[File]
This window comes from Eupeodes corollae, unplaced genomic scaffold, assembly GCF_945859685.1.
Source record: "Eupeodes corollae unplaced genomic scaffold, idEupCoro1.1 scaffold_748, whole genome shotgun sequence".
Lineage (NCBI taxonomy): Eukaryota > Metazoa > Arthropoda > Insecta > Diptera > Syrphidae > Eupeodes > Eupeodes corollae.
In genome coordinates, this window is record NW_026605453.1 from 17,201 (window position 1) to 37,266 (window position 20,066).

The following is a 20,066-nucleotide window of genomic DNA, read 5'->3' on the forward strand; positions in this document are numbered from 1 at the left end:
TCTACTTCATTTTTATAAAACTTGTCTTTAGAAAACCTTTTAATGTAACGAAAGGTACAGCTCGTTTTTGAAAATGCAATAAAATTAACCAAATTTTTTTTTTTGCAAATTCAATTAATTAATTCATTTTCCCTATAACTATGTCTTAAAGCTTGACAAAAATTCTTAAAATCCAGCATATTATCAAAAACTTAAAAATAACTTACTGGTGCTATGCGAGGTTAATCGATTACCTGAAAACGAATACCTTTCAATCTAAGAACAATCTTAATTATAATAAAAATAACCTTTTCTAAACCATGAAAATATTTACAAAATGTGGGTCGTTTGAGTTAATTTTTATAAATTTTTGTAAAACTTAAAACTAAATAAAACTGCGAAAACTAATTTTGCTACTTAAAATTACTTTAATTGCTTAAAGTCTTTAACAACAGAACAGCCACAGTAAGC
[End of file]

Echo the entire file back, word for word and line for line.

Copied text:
This window comes from Eupeodes corollae, unplaced genomic scaffold, assembly GCF_945859685.1.
Source record: "Eupeodes corollae unplaced genomic scaffold, idEupCoro1.1 scaffold_748, whole genome shotgun sequence".
Lineage (NCBI taxonomy): Eukaryota > Metazoa > Arthropoda > Insecta > Diptera > Syrphidae > Eupeodes > Eupeodes corollae.
In genome coordinates, this window is record NW_026605453.1 from 17,201 (window position 1) to 37,266 (window position 20,066).

The following is a 20,066-nucleotide window of genomic DNA, read 5'->3' on the forward strand; positions in this document are numbered from 1 at the left end:
TCTACTTCATTTTTATAAAACTTGTCTTTAGAAAACCTTTTAATGTAACGAAAGGTACAGCTCGTTTTTGAAAATGCAATAAAATTAACCAAATTTTTTTTTTTGCAAATTCAATTAATTAATTCATTTTCCCTATAACTATGTCTTAAAGCTTGACAAAAATTCTTAAAATCCAGCATATTATCAAAAACTTAAAAATAACTTACTGGTGCTATGCGAGGTTAATCGATTACCTGAAAACGAATACCTTTCAATCTAAGAACAATCTTAATTATAATAAAAATAACCTTTTCTAAACCATGAAAATATTTACAAAATGTGGGTCGTTTGAGTTAATTTTTATAAATTTTTGTAAAACTTAAAACTAAATAAAACTGCGAAAACTAATTTTGCTACTTAAAATTACTTTAATTGCTTAAAGTCTTTAACAACAGAACAGCCACAGTAAGC